And a couple of the other targets we always look at:  First and foremost is the turnover ratio, and we continue to try to improve upon that.  Right now we're even for the season.  The goal is you'd like to be over plus one and a half to two; if you're plus two, you have a chance to win that game.  84 percent of the time‑‑ we had a ten‑year study that we did, and if you get plus‑two, you win 84 percent of those games, so that's our goal.
And then first down and third down:  First down our goal is to be 60 percent of the time on defense holding the opponent to three yards or less, and on offense, 60 percent of the time to try to achieve four yards or more, and that's a target area.  We are getting close.  The last two weeks on offense, we were and 57 and 55 percent; defensively we reached that goal this week at 70 percent.  And then third down, same thing.
So those are some of the targeted areas that when you look at the data analysis after a game, another area we've been really pushing hard for is defensively trying to do a good job keeping all of our missed tackles under ten yards and under 50‑‑ or, I'm sorry, ten missed tackles or fewer and 50 yards or less.  We were six for 12 last week.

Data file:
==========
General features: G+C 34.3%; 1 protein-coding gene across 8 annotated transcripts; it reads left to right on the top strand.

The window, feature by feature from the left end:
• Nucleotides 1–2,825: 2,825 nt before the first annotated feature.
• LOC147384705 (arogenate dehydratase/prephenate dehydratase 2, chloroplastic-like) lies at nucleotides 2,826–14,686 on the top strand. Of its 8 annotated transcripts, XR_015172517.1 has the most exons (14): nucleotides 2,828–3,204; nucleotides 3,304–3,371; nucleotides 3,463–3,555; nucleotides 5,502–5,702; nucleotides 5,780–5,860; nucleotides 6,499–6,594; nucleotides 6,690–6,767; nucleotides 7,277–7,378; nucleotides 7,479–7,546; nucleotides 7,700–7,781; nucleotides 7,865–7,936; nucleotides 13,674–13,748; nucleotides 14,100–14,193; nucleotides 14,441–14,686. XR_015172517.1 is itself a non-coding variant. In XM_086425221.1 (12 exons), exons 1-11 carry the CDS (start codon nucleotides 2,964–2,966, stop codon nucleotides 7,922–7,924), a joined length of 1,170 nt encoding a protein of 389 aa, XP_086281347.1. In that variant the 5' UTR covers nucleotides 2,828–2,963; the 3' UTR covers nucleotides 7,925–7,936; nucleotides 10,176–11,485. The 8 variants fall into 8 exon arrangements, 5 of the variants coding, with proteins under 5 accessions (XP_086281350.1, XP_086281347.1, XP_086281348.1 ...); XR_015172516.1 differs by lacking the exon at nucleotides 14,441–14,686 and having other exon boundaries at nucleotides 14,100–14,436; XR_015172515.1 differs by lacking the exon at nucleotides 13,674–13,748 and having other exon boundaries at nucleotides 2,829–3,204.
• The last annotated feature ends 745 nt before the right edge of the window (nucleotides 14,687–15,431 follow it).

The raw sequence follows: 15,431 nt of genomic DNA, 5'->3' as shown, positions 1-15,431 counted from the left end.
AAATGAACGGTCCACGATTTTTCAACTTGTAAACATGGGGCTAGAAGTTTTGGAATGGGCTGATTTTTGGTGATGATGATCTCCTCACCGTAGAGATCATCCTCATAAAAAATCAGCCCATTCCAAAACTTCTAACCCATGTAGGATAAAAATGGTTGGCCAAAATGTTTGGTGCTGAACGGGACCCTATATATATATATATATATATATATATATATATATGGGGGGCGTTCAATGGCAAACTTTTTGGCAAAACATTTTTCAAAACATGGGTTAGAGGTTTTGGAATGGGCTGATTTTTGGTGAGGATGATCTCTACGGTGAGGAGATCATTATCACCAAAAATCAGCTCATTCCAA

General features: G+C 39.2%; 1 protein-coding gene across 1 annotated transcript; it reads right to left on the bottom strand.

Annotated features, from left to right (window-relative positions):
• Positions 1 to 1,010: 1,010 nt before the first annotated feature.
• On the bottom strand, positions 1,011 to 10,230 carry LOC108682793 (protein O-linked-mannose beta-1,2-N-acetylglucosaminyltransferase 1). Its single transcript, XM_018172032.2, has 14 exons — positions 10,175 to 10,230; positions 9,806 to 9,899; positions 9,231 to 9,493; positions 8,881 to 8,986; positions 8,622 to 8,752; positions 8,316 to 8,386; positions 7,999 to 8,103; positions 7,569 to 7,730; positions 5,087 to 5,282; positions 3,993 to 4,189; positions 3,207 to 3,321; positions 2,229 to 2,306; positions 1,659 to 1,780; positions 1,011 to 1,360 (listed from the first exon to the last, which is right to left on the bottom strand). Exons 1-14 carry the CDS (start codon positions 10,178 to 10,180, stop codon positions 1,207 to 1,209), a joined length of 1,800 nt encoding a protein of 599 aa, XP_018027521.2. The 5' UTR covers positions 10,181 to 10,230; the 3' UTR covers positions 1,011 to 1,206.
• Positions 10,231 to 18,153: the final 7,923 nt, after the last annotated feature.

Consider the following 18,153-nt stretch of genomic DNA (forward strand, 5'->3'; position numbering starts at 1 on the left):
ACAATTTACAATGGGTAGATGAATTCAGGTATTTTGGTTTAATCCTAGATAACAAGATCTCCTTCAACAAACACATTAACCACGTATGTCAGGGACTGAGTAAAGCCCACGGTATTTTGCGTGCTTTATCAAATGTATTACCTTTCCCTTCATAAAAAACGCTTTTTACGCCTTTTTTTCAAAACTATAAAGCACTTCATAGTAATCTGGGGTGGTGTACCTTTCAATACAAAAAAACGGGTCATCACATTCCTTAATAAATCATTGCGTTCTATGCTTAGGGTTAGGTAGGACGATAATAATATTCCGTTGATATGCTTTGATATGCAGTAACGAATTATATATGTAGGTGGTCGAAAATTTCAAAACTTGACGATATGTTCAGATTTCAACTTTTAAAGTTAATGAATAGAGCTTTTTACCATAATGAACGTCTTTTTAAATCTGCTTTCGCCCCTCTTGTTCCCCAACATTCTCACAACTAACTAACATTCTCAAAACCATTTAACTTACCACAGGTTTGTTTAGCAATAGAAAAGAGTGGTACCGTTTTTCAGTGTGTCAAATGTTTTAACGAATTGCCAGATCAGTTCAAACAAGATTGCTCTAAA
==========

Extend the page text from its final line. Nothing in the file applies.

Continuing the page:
And then on the flipside, offensively, trying to break tackles.  And the kids did a good job the last two weeks offensively.  We had 30 broken tackles tore 172 yards.  So those are some of those pieces and parts we target for improvement as we move into the Tulane game.

Q.  I know you have a bye next week, I know it's hard when you're playing a game this week and next week you take a week off; is there something that you're going to do this game that's going to help you carryover before you play Clemson?
SCOTT SHAFER:  Nothing more than what I just mentioned.  Target those areas and take it one dame at a time, one game at a time.

Q.  Ashton was talking to us a little bit last night about you and some of his teammates talking to him last year about channelling his emotions in a positive manner and maybe showing less.  Can you talk about his maturation from last year to this year and how he's doing in that vein?
SCOTT SHAFER:  Yeah, sure.  He's doing great.  He's improved a ton.  Yeah, when we talk about improving and then an individual's mind‑set, we talk about football maturity, and that's what he was referring to.